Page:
Pauli Murray was a remarkable woman. Born into a family that blended slaves, slave-owning whites, Cherokee Indians, freeborn African Americans – a family whose history she would later celebrate in her book Proud Shoes – she grew up an orphan in her grandparents’ home in Durham, NC. Bright and energetic but poor, Murray graduated from the city’s segregated schools in 1926. In a display of characteristic determination, she applied to Hunter College in NYC. Rejected because she was so poorly prepared, she moved in with a cousin, enrolled in high school in NY, and entered Hunter a year later. The struggle to find work and stay in school in the midst of the Great Depression was so intense, however, that Murray, already suffering from malnutrition, nearly succumbed to tuberculosis. Shortly after her graduation from Hunter in 1933, she found brief sanctuary in Camp Tera, one of the handful of women’s camps established by the New Deal as a counterpart to the men’s Civilian Conservation Corps, and then as an employee of remedial reading and workers’ education projects funded by the WPA.
“World events were breeding a new militancy in younger Negroes like me,” she would write; “One did not need Communist propaganda to expose the inescapable parallel between Nazi treatment of Jews in Germany and the repression of Negroes in the American South. Daily occurrences pointed up the hypocrisy of a United States policy that condemned Fascism abroad while tolerating an incipient Fascism within its own borders.” In 1938, she applied to the law school at the University of North Carolina at Chapel Hill, attracted by the work of its sociologists on race relations and farm tenancy. Many law school students supported her admission, as did Frank Porter Graham, the president of the university, but state law mandated her rejection because of race.
Torn between her writing and law, Murray threw herself into working for social justice. Her involvement in the unsuccessful struggle to obtain clemency for Odell Waller, a black sharecropper whose right to be tried by a representative jury had been denied because Virginia called to jury service only those who had paid a poll tax, brought her to the attention of Leon Ransom of Howard University Law School in Washington, D.C. When Howard University offered her a scholarship in 1941, she entered law school “with the single-minded intention of destroying Jim Crow.”
Murray had an extraordinary legal career as a champion of racial and gender justice, serving as a consultant to the President’s Committee on the Status of Women in preparing its 1963 report and on the National Board of the ACLU. In January 1977, she became one of the first women to be ordained an Episcopal priest.
Here is an excerpt of her accounts of time at Howard Law School:
“Ironically, if Howard Law School equipped me for effective struggle against Jim Crow, it was also the place where I first became conscious of the twin evil of discriminatory sex bias, which I quickly labeled Jane Crow. In my preoccupation with the brutalities of racism, I had failed until now to recognize the subtler, more ambiguous expressions of sexism. In the all-female setting of Hunter College, women were prominent in professional and leadership positions. My awareness of the additional burden of sex discrimination had been further delayed by my WPA experience. Hilda Smith, national director of the WPA Workers’ Education Project, was a woman, my local project director and my immediate supervisor were both women, and it had not occurred to me that women as a group received unequal treatment. Now, however, the racial factor was removed in the intimate environment of a Negro law school dominated by men, and the factor of gender was fully exposed.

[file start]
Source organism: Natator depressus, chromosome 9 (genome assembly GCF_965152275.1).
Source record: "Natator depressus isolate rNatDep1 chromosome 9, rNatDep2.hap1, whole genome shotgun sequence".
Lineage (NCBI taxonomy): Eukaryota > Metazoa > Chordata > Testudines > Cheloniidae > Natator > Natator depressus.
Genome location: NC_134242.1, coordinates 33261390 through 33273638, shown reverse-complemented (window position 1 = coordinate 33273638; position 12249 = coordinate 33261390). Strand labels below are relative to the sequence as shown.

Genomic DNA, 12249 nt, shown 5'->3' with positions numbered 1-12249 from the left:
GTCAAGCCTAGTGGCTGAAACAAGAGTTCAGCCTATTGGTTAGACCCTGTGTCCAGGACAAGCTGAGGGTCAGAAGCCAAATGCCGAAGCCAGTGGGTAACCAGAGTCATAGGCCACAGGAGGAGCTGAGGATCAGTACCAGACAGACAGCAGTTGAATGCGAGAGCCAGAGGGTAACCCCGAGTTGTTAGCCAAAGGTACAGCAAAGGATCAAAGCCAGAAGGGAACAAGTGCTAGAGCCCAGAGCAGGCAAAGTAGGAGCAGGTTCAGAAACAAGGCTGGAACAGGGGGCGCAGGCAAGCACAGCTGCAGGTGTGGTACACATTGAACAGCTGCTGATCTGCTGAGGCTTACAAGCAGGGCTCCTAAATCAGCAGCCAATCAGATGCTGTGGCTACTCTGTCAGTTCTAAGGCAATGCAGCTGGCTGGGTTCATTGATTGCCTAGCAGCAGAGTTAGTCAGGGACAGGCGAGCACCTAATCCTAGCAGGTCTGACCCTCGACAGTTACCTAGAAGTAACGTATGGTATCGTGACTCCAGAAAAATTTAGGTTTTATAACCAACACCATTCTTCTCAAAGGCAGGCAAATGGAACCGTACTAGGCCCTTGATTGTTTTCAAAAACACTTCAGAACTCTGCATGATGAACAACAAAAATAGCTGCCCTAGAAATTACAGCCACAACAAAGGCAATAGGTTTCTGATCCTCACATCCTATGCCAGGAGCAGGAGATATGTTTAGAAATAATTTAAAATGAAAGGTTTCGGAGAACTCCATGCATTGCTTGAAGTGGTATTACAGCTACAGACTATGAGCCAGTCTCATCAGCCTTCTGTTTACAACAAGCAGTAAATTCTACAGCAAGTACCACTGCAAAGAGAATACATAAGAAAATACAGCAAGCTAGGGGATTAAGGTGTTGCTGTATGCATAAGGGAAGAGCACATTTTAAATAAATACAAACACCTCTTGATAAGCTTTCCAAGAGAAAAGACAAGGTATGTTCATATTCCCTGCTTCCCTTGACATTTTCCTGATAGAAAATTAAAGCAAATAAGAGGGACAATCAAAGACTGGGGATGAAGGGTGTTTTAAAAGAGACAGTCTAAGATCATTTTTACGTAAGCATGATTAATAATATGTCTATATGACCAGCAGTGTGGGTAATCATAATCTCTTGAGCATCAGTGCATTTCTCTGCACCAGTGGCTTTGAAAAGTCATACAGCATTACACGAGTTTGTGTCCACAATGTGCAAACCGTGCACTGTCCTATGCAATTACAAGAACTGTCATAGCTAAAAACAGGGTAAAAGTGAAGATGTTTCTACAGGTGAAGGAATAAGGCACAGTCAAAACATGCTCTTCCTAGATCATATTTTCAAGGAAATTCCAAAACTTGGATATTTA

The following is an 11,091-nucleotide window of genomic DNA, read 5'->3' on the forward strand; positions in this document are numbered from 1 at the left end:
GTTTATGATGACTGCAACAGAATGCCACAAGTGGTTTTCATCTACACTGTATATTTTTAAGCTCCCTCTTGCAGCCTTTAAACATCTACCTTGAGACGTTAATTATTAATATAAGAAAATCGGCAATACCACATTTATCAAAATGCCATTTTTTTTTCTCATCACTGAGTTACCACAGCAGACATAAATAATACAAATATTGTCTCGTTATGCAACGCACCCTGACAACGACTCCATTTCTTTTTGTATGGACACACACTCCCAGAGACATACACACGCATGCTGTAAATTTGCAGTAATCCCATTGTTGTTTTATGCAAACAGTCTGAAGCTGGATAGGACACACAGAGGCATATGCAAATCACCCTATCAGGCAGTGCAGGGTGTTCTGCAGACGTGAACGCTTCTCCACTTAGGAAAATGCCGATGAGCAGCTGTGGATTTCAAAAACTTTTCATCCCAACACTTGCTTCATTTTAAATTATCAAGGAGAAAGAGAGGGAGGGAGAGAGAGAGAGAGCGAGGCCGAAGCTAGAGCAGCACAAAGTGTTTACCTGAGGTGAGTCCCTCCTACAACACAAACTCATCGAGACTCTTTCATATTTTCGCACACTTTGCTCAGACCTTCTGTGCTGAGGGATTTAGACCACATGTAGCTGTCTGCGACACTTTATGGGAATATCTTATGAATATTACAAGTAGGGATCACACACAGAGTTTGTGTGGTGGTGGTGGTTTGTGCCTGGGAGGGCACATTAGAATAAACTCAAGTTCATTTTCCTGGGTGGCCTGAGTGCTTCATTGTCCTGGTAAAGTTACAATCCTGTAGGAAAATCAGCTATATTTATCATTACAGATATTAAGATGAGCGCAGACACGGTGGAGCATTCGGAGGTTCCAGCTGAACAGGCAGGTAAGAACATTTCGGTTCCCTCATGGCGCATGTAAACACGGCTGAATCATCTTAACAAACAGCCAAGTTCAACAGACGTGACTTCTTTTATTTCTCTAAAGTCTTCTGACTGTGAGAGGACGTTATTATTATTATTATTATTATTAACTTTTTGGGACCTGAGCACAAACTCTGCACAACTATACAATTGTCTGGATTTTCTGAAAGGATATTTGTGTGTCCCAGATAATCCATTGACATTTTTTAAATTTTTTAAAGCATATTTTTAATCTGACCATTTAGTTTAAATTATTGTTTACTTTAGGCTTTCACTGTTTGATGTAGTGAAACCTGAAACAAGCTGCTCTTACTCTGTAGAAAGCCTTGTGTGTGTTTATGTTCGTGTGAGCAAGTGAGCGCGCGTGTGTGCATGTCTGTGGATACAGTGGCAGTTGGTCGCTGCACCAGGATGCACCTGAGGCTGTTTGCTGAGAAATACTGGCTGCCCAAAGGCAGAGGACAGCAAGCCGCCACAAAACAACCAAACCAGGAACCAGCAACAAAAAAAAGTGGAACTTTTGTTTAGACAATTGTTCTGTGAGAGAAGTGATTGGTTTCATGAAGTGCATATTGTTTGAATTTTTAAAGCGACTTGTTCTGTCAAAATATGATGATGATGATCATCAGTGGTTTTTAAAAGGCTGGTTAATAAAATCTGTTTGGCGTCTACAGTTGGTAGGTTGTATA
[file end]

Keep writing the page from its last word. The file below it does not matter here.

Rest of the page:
During my first year at Howard there were only two women in the law school student body, both of us in the first-year class. When the other woman dropped out before the end of the first term, I was left as the only female for the rest of that year, and I remained the only woman in my class for the entire three-year course. While I was there, not more than two or three women enrolled in the lower classes of the law school. We had no women on the faculty, and the only woman professional on staff was…the registrar, who had graduated from the law school many years earlier.
The men were not openly hostile; in fact, they were friendly. But I soon learned that women were often the objects of ridicule disguised as a joke. I was shocked on the first day of class when one of our professors said in his opening remarks that he really didn’t know why women came to law school, but that since we were there the men would have to put up with us. His banter brought forth loud laughter from the male students. I was too humiliated to respond, but thought the professor did not know it, he had just guaranteed that I would become the top student in his class. Later I began to notice that no matter how well prepared I was or how often I raised my hand, I seldom got to recite. It was not that professors deliberately ignored me but that their freewheeling classroom style of informal discussion allowed the men’s deeper voices to obliterate my lighter voice, and my classmates seemed to take it for granted that I had nothing to contribute. For much of that first year I was condemned to silence unless the male students exhausted their arguments or were completely stumped by a professor’s question.”
Kerber, Linda K. & DeHart, Jane Sherron, Eds. Women’s America: refocusing the past. Oxford University Press, NY, 1995. p.478-479
For your consideration:
Jokes can often disguise hostility. Have you had a comparable experience to Pauli's? Can you think of individuals in the public sphere - pundits, comedians, teachers, etc. - who use 'humor' in this manner?